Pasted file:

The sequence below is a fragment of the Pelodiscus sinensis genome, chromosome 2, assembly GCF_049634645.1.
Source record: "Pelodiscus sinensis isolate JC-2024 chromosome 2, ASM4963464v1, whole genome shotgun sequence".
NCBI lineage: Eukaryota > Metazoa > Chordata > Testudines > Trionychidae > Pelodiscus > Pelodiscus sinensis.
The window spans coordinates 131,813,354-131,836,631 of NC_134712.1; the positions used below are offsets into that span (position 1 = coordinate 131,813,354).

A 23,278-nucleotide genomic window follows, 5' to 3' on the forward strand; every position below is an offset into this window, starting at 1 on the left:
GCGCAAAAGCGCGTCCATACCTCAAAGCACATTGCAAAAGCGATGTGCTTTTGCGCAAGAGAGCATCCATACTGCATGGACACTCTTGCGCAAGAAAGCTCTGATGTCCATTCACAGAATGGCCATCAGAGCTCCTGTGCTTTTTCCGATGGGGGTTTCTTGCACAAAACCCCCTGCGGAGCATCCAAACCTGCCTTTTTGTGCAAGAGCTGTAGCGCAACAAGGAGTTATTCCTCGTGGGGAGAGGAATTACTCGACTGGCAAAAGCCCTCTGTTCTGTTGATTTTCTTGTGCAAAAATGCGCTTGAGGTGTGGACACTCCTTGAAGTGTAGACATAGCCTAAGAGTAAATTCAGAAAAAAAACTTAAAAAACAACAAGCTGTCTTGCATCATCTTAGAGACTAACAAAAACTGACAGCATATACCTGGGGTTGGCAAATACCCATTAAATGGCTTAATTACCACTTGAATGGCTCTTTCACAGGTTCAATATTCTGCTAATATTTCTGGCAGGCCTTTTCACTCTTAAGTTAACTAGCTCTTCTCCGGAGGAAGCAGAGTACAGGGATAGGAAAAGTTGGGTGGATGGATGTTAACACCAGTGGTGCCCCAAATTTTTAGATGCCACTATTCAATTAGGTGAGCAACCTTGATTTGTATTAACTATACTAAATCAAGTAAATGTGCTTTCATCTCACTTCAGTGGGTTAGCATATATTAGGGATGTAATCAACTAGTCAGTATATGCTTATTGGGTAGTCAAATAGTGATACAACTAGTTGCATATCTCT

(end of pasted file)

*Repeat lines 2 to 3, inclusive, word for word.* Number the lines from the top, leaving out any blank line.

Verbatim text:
Source record: "Pelodiscus sinensis isolate JC-2024 chromosome 2, ASM4963464v1, whole genome shotgun sequence".
NCBI lineage: Eukaryota > Metazoa > Chordata > Testudines > Trionychidae > Pelodiscus > Pelodiscus sinensis.